Damien Rice, Wembley Arena, London

Rice offers a really smouldering performance
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The Independent Culture

It takes guts to open a two-hour-long set, at such a huge venue, alone at the grand piano. But that is exactly what Damien Rice does, caressing the keyboard and whispering the first verse of "9 Crimes", the opening track on 9, his current album and the follow-up to O, his debut, which deservedly found a home on a million coffee tables in the UK.

Unlike the latest, anodyne wave of young singer-songwriters, Rice has done a fair bit of living and loving and it shows in his material. Since he was born in Dublin and grew up in County Kildare, you'd expect him to have a way with words, and lines such as, "Is that alright, yeah? I give my gun away when it's loaded," are replete with meaning and resonate long into the night.

Rice knows when he's struck gold, repeating cyclical motifs over and over again like the natural heir to Van Morrison he's on the way to becoming. He switches to his battered acoustic guitar for "Older Chests" as the cellist Vyvienne Long tiptoes on before the rest of the band join them for "Then Go". The sound ebbs and flows, and Rice, who is a real smoulderer of a performer, goes from a whisper to a scream during "Volcano".

Think John Lennon in primal therapy, Plastic Ono Band mode, or the way Seventies singer-songwriter John Martyn would loop a guitar riff, especially when Rice hits the pedals and uses a separate microphone to distort his vocals. Mind you, he occasionally drifts into jam band territory, reprising "Me, My Yoke & I", even when the audience tells him he should stop by clapping after the loudest section. Of course, The Pixies and Nirvana used the quiet-loud dynamics before Rice, but the way he introduced sexual politics and dynamics into the mix lets him tap into a much richer vein of material.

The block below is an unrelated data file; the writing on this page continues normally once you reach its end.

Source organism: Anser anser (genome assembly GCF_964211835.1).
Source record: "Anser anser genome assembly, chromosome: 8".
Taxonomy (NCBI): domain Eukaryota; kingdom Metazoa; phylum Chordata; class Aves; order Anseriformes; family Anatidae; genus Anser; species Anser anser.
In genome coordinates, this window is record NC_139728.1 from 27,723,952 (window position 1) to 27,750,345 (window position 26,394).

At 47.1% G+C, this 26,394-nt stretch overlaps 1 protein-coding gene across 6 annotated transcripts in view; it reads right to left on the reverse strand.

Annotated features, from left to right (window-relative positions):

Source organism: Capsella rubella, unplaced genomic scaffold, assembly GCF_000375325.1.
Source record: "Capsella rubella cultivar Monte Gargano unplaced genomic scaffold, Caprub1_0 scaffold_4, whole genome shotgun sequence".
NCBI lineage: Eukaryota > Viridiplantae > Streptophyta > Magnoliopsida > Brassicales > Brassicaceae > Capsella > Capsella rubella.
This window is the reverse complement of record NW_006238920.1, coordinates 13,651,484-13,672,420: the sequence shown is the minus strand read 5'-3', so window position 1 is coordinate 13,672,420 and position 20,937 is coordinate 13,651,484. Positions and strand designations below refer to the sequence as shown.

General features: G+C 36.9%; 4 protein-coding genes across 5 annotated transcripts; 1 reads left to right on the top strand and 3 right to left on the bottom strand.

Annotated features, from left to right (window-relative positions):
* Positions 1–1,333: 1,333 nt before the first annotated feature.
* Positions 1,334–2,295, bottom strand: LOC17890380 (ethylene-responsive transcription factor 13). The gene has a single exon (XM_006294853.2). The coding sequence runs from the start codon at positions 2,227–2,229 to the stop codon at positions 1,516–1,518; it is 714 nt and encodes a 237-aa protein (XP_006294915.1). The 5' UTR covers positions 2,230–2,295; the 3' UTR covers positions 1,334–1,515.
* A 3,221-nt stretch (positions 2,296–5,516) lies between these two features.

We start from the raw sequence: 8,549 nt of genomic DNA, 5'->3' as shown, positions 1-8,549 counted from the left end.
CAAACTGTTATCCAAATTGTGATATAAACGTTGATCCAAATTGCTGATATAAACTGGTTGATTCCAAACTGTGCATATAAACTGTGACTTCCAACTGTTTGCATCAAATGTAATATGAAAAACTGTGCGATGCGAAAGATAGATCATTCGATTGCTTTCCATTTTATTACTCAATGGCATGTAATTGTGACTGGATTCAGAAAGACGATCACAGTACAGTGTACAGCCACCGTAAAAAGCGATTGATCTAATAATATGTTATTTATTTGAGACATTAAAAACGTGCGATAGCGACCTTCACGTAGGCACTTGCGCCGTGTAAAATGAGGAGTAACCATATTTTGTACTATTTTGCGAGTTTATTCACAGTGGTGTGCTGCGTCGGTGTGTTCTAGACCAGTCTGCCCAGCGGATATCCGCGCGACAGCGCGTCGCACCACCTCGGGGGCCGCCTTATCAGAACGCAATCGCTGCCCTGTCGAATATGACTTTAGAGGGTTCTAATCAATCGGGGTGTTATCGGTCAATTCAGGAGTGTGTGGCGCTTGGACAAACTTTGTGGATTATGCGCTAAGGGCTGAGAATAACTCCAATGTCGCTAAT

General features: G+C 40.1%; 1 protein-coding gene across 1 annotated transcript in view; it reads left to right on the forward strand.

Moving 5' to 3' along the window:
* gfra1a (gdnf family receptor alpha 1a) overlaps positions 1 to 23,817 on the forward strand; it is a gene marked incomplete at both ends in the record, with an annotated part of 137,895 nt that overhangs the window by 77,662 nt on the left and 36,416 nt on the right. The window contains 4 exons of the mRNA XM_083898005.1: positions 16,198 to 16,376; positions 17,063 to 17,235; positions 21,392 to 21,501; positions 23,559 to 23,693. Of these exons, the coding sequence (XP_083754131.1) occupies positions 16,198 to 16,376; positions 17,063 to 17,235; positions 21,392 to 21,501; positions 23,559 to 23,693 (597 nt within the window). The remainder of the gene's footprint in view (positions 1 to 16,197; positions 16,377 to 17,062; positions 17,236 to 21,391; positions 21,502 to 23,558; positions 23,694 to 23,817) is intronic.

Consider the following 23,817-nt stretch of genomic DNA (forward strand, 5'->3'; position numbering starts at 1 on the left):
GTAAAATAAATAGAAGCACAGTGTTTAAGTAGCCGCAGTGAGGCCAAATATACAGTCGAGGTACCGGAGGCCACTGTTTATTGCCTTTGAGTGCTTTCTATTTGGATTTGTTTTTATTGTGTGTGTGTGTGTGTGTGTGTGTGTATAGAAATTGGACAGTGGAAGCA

He talks about periods, sperm counts, drunken nights, and sings about problematic and messy relationships from the perspective of a man who's had a few. He is so adept at conveying male and female perspectives that I don't even miss the call and response presence of Lisa Hannigan, the second vocalist who departed earlier this year to record her own album.

Rice adlibs Jacques Brel-style at the end of "The Professor & La Fille Danse", drifts into Cher's "Bang Bang (My Baby Shot Me Down)" during "I Remember", makes fun of himself for "writing another depressing song" by way of introducing the spellbinding "Grey Room" and closes with the mellow crowd-pleaser "Cannonball".

However, Rice is an archetypal singer-songwriter who can get involved in broader issues. His encore gives a platform to eight Burmese refugees, with Zoya Phan leading the audience into a Buddhist chant in support of protesters in Burma. Rice then performs "Unplayed Piano", a song he wrote two years ago to highlight the plight of Aung San Suu Kyi, the leader of the democracy movement who has been under house arrest since 2003. It's a poignant moment in an emotional rollercoaster of an evening. Rice was even better than I had expected.

The tour continues at Plymouth, Bournemouth, Manchester and Cardiff More info at damienrice.com